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Journal of Nucleic Acids
Volume 2012 (2012), Article ID 652979, 10 pages
http://dx.doi.org/10.1155/2012/652979
Research Article

Plant MicroRNA Prediction by Supervised Machine Learning Using C5.0 Decision Trees

Division of Plant Sciences, Research School of Biology, College of Medicine, Biology & Environment, The Australian National University, Canberra, ACT 0200, Australia

Received 6 July 2012; Revised 10 September 2012; Accepted 17 September 2012

Academic Editor: Thomas Litman

Copyright © 2012 Philip H. Williams et al. This is an open access article distributed under the Creative Commons Attribution License, which permits unrestricted use, distribution, and reproduction in any medium, provided the original work is properly cited.

Abstract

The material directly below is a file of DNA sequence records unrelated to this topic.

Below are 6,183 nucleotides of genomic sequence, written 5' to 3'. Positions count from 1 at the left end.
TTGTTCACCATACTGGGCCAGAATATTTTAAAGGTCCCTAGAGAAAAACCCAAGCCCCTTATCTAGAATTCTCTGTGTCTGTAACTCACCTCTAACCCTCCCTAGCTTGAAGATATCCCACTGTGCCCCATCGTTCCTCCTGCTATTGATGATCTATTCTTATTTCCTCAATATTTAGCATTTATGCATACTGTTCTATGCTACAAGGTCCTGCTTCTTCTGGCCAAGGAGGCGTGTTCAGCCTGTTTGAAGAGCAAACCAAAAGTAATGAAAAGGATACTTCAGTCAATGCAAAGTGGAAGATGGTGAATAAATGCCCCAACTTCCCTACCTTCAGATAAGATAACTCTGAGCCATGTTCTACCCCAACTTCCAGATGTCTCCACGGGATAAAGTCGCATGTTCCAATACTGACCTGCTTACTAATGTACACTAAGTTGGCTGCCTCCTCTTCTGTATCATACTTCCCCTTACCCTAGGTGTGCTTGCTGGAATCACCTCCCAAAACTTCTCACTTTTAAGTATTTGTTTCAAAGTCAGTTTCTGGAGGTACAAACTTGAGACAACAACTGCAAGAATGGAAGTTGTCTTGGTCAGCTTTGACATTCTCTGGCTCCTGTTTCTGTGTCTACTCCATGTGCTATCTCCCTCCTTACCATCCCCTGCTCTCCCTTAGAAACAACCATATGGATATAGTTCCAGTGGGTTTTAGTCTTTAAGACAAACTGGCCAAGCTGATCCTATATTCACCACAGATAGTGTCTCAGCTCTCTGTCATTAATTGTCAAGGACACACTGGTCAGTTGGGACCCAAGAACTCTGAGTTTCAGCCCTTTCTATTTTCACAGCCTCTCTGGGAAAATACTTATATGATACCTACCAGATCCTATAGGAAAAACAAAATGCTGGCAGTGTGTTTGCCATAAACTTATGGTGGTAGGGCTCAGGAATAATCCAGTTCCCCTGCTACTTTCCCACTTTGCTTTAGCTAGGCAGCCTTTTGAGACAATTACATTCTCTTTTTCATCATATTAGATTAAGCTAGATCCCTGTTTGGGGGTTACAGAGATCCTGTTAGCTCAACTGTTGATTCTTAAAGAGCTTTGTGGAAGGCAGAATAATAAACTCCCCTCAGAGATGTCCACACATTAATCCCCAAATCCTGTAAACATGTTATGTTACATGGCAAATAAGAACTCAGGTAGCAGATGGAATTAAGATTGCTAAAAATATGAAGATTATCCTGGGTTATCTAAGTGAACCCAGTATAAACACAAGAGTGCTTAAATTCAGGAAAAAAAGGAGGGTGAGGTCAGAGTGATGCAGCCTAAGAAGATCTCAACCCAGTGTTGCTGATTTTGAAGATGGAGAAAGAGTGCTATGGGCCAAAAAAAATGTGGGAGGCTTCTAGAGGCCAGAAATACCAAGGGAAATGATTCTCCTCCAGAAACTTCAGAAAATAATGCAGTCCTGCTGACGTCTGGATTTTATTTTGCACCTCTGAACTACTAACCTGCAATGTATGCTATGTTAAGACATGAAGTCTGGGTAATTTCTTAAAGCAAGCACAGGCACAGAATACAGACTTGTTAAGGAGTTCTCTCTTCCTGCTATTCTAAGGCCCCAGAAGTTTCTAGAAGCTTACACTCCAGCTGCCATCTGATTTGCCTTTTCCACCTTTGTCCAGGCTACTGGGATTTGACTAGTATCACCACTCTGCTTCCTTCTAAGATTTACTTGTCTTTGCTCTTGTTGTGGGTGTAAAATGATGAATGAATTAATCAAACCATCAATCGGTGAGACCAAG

MicroRNAs (miRNAs) are nonprotein coding RNAs between 20 and 22 nucleotides long that attenuate protein production. Different types of sequence data are being investigated for novel miRNAs, including genomic and transcriptomic sequences. A variety of machine learning methods have successfully predicted miRNA precursors, mature miRNAs, and other nonprotein coding sequences. MirTools, mirDeep2, and miRanalyzer require “read count” to be included with the input sequences, which restricts their use to deep-sequencing data. Our aim was to train a predictor using a cross-section of different species to accurately predict miRNAs outside the training set. We wanted a system that did not require read-count for prediction and could therefore be applied to short sequences extracted from genomic, EST, or RNA-seq sources. A miRNA-predictive decision-tree model has been developed by supervised machine learning. It only requires that the corresponding genome or transcriptome is available within a sequence window that includes the precursor candidate so that the required sequence features can be collected. Some of the most critical features for training the predictor are the miRNA:miRNA duplex energy and the number of mismatches in the duplex. We present a cross-species plant miRNA predictor with 84.08% sensitivity and 98.53% specificity based on rigorous testing by leave-one-out validation.